U.S. Border Patrol Influence Expands Down to Mexican Southern Border (2/2)

Journalist Todd Miller traveled to the southern Mexican state of Chiapas to uncover the reach of ICE and the military funding being pumped into the system

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Story Transcript

JESSICA DESVARIEUX, TRNN PRODUCER: Welcome to The Real News Network. I’m Jessica Desvarieux in Baltimore.

Last month, U.S. immigration and customs enforcement, otherwise known as ICE, announced plans to construct a new 2,400 bed detention center in Texas. Now a group of tenn Democratic senators sent a letter to Homeland Secretary Jeh Johnson, voicing their concern over the administration’s policy.

Here to talk about this and give us an update on the recent U.S.-Mexico border issues is Todd Miller. Todd is a journalist based in Tucson, Arizona, covering border issues, and he’s the author of the book Border Patrol Nation: Dispatches from the Front Lines of Homeland Security.

Thanks for joining us, Todd.

TODD MILLER, AUTHOR, BORDER PATROL NATION: Thanks so much for having me.

DESVARIEUX: So, Todd, you recently wrote a piece for Al Jazeera America about a trip that you went to–you went to Mexico, actually, and you discuss what you learned about this close relationship between border patrol on the Mexican side as well as on the American side. Can you just tell us what you uncovered?

MILLER: Sure. Yeah. And it was late August, and I went to the southern state of Chiapas, which has a border with Guatemala. And what I was doing was there was–Mexico, in July–and everyone remembers, of course, during July, that was the heat of the kind of media attention towards the unaccompanied minors coming to the United States, approximately 70,000 unaccompanied minors, primarily from Central America, which represents this demographic shift of immigration coming from primarily the Central American countries of El Salvador, Guatemala, and Honduras.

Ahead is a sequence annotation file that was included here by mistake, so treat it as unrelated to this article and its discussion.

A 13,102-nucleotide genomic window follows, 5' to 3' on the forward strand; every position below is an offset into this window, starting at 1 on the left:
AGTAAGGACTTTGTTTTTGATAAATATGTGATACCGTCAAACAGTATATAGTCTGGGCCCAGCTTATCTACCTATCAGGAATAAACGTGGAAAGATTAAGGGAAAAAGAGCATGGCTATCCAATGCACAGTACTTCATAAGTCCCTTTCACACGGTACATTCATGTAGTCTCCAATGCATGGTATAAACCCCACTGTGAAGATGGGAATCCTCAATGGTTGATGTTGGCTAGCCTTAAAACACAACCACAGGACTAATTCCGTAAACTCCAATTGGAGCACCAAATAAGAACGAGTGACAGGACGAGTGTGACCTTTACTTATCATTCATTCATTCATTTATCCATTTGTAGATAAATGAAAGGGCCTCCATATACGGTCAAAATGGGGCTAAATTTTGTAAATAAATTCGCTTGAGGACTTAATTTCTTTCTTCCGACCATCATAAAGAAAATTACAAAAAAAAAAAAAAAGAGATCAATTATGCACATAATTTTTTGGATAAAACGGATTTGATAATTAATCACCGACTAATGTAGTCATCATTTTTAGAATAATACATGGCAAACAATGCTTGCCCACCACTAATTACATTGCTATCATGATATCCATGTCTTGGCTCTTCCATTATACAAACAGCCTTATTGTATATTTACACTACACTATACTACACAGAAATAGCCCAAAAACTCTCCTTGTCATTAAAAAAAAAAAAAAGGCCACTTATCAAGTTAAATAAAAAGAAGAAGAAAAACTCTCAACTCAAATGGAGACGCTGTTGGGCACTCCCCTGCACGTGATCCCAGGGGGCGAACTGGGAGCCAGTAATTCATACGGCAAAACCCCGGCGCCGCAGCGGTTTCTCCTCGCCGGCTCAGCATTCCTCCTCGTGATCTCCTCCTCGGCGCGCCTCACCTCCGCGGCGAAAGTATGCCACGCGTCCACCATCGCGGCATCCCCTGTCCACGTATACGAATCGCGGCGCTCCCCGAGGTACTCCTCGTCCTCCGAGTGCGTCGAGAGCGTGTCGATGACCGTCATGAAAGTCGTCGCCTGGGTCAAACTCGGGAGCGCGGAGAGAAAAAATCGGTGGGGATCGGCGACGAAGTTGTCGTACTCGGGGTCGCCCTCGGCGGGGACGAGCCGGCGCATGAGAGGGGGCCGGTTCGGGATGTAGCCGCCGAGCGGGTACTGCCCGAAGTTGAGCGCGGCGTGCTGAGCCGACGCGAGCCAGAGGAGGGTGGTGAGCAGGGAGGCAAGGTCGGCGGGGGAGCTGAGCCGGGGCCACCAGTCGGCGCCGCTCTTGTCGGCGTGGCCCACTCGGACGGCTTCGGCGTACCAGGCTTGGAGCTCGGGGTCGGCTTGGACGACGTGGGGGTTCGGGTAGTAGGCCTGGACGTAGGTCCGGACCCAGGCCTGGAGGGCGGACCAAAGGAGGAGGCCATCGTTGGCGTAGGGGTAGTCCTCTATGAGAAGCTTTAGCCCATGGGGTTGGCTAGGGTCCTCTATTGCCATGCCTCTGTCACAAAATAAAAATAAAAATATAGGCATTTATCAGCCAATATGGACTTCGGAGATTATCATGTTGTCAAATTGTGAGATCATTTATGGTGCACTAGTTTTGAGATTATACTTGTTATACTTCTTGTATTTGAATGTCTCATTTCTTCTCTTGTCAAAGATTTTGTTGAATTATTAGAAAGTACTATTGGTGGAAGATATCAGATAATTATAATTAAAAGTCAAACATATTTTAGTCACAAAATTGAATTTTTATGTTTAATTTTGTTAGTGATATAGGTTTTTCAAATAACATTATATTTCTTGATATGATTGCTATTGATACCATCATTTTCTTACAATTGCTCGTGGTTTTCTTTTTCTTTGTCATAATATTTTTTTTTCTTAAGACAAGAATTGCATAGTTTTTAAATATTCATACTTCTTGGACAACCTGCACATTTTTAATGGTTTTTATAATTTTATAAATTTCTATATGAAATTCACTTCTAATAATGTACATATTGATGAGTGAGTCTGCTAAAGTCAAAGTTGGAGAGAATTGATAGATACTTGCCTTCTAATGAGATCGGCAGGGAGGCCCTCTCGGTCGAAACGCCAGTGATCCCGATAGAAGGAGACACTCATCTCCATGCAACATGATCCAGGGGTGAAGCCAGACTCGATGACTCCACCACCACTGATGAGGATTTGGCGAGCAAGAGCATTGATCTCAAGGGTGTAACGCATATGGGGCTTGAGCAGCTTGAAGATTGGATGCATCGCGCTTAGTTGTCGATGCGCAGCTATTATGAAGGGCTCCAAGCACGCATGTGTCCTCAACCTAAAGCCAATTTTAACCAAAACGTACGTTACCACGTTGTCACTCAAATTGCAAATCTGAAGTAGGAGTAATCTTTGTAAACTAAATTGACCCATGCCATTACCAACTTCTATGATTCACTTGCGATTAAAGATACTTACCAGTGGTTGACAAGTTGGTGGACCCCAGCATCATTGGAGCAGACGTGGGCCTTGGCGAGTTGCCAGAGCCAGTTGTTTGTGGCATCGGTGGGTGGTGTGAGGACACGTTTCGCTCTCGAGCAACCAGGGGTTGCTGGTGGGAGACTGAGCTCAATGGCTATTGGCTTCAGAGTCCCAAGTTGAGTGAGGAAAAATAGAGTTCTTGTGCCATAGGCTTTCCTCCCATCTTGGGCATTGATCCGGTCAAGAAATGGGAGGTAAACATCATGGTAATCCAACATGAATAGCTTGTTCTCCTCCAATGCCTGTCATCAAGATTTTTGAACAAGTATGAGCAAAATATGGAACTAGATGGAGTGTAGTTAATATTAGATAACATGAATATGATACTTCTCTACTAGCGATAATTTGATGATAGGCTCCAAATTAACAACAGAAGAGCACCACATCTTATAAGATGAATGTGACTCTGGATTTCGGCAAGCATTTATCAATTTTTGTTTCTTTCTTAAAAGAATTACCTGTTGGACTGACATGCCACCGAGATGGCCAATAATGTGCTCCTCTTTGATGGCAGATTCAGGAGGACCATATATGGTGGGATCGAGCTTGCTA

And so Mexico announced what they called the plan Forterasur in Spanish, which is the southern border plan, and wanted that their interior secretary or their–they actually–excuse me–their foreign relations secretary said, well, we’re going to–part of this plan is that we’re going to look at people coming through southern Mexico, undocumented border crossers, primarily from Central America, and if they don’t have permission to be in Mexico, and then he said, or permission to enter the United States, then we’re going to detain them and deport them. And I’m paraphrasing him, of course.

And I saw that and I said, what? Really? Did you actually say, if they don’t have permission to be in the United States? So the title of my article for Al Jazeera was “Mexico: The U.S. Border Patrol’s Newest Hire”. So I wanted to follow that line and see exactly what–and I say that in terms of the Mexican state–how much the Mexican state was doing in collaboration with the United States, and also looking–I was looking at this idea that the U.S.-Mexico border, as put by former borders czar Alan Bersin, who’s a high DHS official right now, that the U.S.-Mexico border has actually extended itself, that you can’t consider the U.S.-Mexico border only to be the border with Mexico in the U.S. Southwest, that it actually in many ways–and many literal ways as well–has extended to the southern border of Mexico with Guatemala, as put by Alan Bersin in 2012. So that’s why I wanted to uncover that.